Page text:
It’s hard to understate the importance of peanuts in food around the world. One can venture to Vietnam to find peanut sauce accompanying plump spring rolls; Indonesia’s satay and lontong wouldn’t be what they are without the borderline saccharine peanut sauce to envelope the satay skewer; and Latin America’s mole poblano makes a particularly masterful use of the legume.
In the United States, the peanut is used in various dishes and desserts, from the national staple of peanut butter and jelly sandwiches, to peanut salads and peanut butter and chocolate cookies, to bags of peanuts served to sports lovers at baseball games.
These products owe a great debt to George Washington Carver, the master of peanut production as we know it in the U.S. Indeed, the role of peanuts in the American food tapestry wouldn’t be possible without the Black brilliance that created it. So when I traveled to Accra, Ghana, during the “Year of Return” — a Ghanaian marker of the 400th anniversary of the arrival of slaves in Jamestown, Virginia — I was thrilled to find groundnut soup, a dish rooted in the salty, delightful groundnut that was reflective of West African cuisine.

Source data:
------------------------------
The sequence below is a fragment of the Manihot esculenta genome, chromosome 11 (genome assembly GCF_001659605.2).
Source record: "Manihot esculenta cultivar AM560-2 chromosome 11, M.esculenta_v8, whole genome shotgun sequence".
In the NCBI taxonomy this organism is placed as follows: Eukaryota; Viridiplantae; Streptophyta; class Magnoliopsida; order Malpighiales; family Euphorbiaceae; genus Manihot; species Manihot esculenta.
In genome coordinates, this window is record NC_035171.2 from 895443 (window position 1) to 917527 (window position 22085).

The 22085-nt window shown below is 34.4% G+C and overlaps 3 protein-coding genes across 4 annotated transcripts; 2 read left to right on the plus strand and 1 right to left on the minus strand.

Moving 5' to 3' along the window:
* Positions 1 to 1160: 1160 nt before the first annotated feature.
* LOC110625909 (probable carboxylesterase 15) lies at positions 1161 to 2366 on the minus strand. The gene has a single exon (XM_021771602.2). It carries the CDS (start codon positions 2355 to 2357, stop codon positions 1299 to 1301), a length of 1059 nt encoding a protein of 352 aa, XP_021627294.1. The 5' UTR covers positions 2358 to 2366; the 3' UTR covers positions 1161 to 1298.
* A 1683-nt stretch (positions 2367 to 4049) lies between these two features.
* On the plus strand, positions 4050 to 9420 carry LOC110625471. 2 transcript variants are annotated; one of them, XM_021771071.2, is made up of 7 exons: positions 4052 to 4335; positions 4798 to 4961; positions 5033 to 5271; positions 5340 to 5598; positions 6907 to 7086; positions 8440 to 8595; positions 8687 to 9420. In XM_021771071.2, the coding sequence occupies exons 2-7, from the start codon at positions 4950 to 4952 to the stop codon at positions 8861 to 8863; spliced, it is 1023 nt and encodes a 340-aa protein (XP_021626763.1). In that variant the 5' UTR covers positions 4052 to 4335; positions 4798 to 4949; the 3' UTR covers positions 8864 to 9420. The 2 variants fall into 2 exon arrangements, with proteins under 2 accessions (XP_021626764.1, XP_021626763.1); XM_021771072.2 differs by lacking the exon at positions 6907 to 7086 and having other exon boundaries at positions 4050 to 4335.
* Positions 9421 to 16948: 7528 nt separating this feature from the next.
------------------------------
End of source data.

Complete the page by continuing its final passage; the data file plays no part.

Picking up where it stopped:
When I chose to go to Ghana during the Year of Return, it was in part because of a thesis I was working on for my graduate degree, but also to return to a country that spurred years of travel and learning across the world during my young adult life. As a Black American from Houston, Texas, with roots throughout the South, I don’t have much knowledge of my ancestral background in Africa, but I knew of the slave trade history in Ghana and always found it important to prioritize Black and African life in my academic work and personal travel endeavors. Thus, doing my thesis work during the Year of Return six years after my first visit to Ghana on a study abroad trip felt both like a privilege and an inevitable journey home to a place that had given so much historical grounding.
At the suggestion of a friend who knew I had an affinity for all things related to peanuts, I made sure to eat groundnut soup during the first week of my trip in Ghana. Groundnut soup (sometimes…